Category Archives: Sports

Framing Pitches – Jose Molina, you cunning devil.

Makes it seem like far less of a coincidence that it was Jose Molina catching when Brett Lawrie was twice denied a walk.

Advertisements

Fun vs Effort

I went surfing and it wasn’t great.  It just required so much paddling compared to the thrill of riding waves (if caught, and even then, standing up is tough).  So I started wondering about the fun of an activity vs the effort it requires.  I wondered if there was a ratio above which the activity becomes “worth it”.

Volleyball and golf are low-effort and lots of fun.  Squash, soccer, and ultimate are high-effort, but also fun.  Baseball isn’t as fun, but definitely requires less effort.

The issue of going to the gym to work out – not fun by any means, but still something I enjoy, ruins this whole idea.  There must be other factors.  Feeling of reward from good exercise and possibly endorphins.  And then level of competition, the company you’re around, etc.

It’s nice that things can’t be boiled down to just numbers.  Some concepts are just too complicated.  Life is complicated.  If it was so simple, it wouldn’t be worth doing.

The all-star lineup

After 15 years of having the Yankees (and to a smaller degree, the Red Sox) as the MLB team with the killer roster, it took me longer than it should have to realize that it’s now the Phillies who have that role – and in the NL, to boot, for ages considered the weaker league.  Rollins, Utley, Pence, Howard, Victorino, Ibanez.  6 quality hitters that can generate runs any inning.  Compares well to Jeter, Damon, Teixeira, Rodriguez, Matsui, Posada, Cano (2009 Yankees), or even to Henderson, White, Alomar, Carter, Olerud, Molitor.  Not only that, but they have one of the best pitching rotations I’ve ever known.  Halladay, Lee, Hamels, Oswalt, and young Vance Worley?  Scary.   Their fourth starter was the ace of his previous team.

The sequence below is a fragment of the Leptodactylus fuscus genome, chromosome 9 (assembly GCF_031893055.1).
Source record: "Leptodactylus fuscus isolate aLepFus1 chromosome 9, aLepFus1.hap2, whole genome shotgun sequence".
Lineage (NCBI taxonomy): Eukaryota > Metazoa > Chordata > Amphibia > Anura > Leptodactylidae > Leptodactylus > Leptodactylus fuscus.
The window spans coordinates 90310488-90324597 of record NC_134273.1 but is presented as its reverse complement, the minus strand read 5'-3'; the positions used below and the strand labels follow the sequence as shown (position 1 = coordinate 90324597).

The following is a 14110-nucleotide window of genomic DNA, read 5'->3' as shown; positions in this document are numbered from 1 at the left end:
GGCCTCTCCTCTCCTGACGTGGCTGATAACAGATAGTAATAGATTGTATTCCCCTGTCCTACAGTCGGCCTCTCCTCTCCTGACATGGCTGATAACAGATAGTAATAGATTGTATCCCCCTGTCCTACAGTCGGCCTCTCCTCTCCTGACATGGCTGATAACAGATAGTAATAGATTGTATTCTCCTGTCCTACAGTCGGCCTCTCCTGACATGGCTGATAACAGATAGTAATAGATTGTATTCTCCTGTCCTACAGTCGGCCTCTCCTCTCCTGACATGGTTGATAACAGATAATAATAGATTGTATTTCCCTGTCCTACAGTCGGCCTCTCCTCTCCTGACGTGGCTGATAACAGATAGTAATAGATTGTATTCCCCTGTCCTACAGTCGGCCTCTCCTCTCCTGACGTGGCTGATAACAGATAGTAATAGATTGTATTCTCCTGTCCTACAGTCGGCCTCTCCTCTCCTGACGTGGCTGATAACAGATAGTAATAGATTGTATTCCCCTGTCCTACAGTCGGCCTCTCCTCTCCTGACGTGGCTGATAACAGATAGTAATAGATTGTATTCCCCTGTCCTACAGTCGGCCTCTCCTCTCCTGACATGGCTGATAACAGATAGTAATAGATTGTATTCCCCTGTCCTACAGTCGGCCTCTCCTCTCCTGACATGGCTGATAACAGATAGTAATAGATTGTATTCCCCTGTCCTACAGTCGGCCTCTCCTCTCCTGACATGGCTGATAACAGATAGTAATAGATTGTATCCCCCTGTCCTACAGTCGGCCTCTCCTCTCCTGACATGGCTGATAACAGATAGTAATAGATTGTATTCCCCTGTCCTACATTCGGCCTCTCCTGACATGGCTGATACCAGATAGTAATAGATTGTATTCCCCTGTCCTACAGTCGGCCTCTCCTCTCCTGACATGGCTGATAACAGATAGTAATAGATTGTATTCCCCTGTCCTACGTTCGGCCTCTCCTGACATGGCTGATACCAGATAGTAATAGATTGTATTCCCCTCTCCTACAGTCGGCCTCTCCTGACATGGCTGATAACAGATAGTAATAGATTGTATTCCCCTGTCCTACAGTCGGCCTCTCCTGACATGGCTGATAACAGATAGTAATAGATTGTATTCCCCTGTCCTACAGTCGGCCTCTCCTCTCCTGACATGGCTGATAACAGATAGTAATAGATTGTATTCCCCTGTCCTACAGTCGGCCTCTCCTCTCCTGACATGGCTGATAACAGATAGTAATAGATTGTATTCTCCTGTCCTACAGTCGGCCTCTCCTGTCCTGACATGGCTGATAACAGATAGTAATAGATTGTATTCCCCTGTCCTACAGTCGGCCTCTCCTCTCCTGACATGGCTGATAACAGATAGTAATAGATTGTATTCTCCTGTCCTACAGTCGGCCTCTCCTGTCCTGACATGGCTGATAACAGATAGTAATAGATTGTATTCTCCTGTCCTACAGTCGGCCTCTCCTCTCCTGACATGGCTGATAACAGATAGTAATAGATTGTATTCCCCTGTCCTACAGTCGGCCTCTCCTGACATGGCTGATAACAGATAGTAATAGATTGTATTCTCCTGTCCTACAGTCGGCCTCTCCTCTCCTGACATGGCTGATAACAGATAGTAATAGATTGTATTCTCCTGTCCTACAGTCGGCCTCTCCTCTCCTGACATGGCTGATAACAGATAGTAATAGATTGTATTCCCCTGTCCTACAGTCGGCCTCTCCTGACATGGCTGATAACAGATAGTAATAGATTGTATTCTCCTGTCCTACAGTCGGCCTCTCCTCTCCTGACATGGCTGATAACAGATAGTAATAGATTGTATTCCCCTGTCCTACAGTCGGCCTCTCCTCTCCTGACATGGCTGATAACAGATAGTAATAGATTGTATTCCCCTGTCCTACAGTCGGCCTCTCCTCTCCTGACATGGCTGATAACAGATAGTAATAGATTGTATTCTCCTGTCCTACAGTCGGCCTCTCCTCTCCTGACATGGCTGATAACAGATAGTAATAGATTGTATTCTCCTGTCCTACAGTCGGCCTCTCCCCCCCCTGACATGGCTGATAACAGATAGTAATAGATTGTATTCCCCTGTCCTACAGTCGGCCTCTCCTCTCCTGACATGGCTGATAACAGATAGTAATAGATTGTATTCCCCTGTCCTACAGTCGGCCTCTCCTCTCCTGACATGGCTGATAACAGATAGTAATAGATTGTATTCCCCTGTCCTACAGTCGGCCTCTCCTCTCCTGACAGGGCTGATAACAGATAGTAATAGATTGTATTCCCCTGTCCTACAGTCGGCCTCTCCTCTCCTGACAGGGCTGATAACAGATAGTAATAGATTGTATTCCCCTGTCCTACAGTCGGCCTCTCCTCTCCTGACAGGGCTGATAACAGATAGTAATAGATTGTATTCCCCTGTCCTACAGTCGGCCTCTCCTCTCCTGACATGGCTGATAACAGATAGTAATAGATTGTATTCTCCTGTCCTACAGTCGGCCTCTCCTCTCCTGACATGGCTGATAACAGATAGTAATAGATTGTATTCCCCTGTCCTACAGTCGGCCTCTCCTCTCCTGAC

I tend to cheer for the underdog in sports. (I wonder what that means psychologically…)  When the Phillies were coming together, I was enjoying their pursuit of a championship.  I’m still not tired of them, because this group has only won one Series.  And I really want Doc to win a ring, because we in Toronto still have a collective major crush on the best player ever to wear a Jays uniform.  It’s sad for us that he’ll probably enter the Hall of Fame as a Phillie.

Not to say it always happens.  I booed the Yanks even when they started winning in ’96.  But the rising of the Red Sox and Rays earlier this decade was enjoyable, despite them also being division rivals.

 

I think that the all-star lineup is far more common in baseball, with it not having a salary cap, meaning a team with a lot of money can go out and buy a good team.  The NFL seems to have the most different playoff-bound teams and champions.  The NHL might be the biggest test of good management, with a tight salary cap forcing good drafting and development, and scouting projection as necessary in order to build a winning team.  (Detroit Red Wings, I tip my cap to you.)